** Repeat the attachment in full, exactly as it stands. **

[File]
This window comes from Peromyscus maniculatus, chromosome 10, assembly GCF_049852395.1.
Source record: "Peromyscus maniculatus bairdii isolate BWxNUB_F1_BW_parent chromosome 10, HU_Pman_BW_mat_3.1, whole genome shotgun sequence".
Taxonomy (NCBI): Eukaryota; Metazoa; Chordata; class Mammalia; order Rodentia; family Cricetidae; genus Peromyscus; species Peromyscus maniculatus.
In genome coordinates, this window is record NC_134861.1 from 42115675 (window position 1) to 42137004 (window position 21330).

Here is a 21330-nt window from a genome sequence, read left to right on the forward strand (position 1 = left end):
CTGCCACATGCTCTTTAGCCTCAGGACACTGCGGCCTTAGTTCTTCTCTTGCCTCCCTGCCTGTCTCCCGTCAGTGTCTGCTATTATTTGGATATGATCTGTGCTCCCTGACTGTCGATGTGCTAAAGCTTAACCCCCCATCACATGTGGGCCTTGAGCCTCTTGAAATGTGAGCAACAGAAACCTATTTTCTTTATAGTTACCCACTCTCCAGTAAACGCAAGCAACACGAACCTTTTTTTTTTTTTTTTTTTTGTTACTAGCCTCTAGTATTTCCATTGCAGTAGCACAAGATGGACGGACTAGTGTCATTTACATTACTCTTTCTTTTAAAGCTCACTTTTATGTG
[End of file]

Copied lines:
This window comes from Peromyscus maniculatus, chromosome 10, assembly GCF_049852395.1.
Source record: "Peromyscus maniculatus bairdii isolate BWxNUB_F1_BW_parent chromosome 10, HU_Pman_BW_mat_3.1, whole genome shotgun sequence".
Taxonomy (NCBI): Eukaryota; Metazoa; Chordata; class Mammalia; order Rodentia; family Cricetidae; genus Peromyscus; species Peromyscus maniculatus.
In genome coordinates, this window is record NC_134861.1 from 42115675 (window position 1) to 42137004 (window position 21330).

Here is a 21330-nt window from a genome sequence, read left to right on the forward strand (position 1 = left end):
CTGCCACATGCTCTTTAGCCTCAGGACACTGCGGCCTTAGTTCTTCTCTTGCCTCCCTGCCTGTCTCCCGTCAGTGTCTGCTATTATTTGGATATGATCTGTGCTCCCTGACTGTCGATGTGCTAAAGCTTAACCCCCCATCACATGTGGGCCTTGAGCCTCTTGAAATGTGAGCAACAGAAACCTATTTTCTTTATAGTTACCCACTCTCCAGTAAACGCAAGCAACACGAACCTTTTTTTTTTTTTTTTTTTTGTTACTAGCCTCTAGTATTTCCATTGCAGTAGCACAAGATGGACGGACTAGTGTCATTTACATTACTCTTTCTTTTAAAGCTCACTTTTATGTG